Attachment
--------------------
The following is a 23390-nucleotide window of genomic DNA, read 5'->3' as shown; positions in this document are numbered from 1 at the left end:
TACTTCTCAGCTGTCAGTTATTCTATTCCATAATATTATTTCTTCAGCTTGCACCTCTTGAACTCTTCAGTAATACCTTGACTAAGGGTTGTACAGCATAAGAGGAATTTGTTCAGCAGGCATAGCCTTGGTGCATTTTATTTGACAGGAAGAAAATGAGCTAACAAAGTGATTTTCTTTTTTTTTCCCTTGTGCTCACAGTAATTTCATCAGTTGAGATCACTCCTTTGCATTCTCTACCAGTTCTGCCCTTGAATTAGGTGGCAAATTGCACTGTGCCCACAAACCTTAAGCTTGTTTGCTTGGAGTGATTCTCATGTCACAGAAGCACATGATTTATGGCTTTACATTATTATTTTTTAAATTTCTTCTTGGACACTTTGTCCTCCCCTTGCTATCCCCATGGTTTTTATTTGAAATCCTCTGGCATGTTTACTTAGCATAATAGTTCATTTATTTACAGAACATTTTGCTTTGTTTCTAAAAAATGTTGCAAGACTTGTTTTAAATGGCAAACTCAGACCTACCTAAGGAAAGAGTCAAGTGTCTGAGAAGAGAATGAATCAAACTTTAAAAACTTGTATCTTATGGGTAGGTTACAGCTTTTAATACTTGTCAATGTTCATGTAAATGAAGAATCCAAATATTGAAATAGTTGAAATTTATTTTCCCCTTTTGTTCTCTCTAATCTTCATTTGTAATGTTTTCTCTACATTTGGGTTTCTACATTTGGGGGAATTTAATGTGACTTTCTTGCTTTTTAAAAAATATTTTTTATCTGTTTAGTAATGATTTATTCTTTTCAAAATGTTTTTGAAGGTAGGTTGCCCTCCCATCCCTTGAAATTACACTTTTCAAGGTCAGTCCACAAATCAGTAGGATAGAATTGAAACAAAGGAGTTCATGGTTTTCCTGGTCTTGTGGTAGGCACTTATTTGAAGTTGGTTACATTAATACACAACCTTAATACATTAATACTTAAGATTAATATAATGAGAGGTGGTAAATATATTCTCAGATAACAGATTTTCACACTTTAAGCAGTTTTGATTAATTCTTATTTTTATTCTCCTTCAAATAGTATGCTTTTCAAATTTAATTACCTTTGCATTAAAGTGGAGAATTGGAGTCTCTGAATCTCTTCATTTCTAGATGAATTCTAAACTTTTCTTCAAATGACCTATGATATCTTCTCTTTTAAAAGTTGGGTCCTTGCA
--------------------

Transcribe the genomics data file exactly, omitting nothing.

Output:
The following is a 23390-nucleotide window of genomic DNA, read 5'->3' as shown; positions in this document are numbered from 1 at the left end:
TACTTCTCAGCTGTCAGTTATTCTATTCCATAATATTATTTCTTCAGCTTGCACCTCTTGAACTCTTCAGTAATACCTTGACTAAGGGTTGTACAGCATAAGAGGAATTTGTTCAGCAGGCATAGCCTTGGTGCATTTTATTTGACAGGAAGAAAATGAGCTAACAAAGTGATTTTCTTTTTTTTTCCCTTGTGCTCACAGTAATTTCATCAGTTGAGATCACTCCTTTGCATTCTCTACCAGTTCTGCCCTTGAATTAGGTGGCAAATTGCACTGTGCCCACAAACCTTAAGCTTGTTTGCTTGGAGTGATTCTCATGTCACAGAAGCACATGATTTATGGCTTTACATTATTATTTTTTAAATTTCTTCTTGGACACTTTGTCCTCCCCTTGCTATCCCCATGGTTTTTATTTGAAATCCTCTGGCATGTTTACTTAGCATAATAGTTCATTTATTTACAGAACATTTTGCTTTGTTTCTAAAAAATGTTGCAAGACTTGTTTTAAATGGCAAACTCAGACCTACCTAAGGAAAGAGTCAAGTGTCTGAGAAGAGAATGAATCAAACTTTAAAAACTTGTATCTTATGGGTAGGTTACAGCTTTTAATACTTGTCAATGTTCATGTAAATGAAGAATCCAAATATTGAAATAGTTGAAATTTATTTTCCCCTTTTGTTCTCTCTAATCTTCATTTGTAATGTTTTCTCTACATTTGGGTTTCTACATTTGGGGGAATTTAATGTGACTTTCTTGCTTTTTAAAAAATATTTTTTATCTGTTTAGTAATGATTTATTCTTTTCAAAATGTTTTTGAAGGTAGGTTGCCCTCCCATCCCTTGAAATTACACTTTTCAAGGTCAGTCCACAAATCAGTAGGATAGAATTGAAACAAAGGAGTTCATGGTTTTCCTGGTCTTGTGGTAGGCACTTATTTGAAGTTGGTTACATTAATACACAACCTTAATACATTAATACTTAAGATTAATATAATGAGAGGTGGTAAATATATTCTCAGATAACAGATTTTCACACTTTAAGCAGTTTTGATTAATTCTTATTTTTATTCTCCTTCAAATAGTATGCTTTTCAAATTTAATTACCTTTGCATTAAAGTGGAGAATTGGAGTCTCTGAATCTCTTCATTTCTAGATGAATTCTAAACTTTTCTTCAAATGACCTATGATATCTTCTCTTTTAAAAGTTGGGTCCTTGCA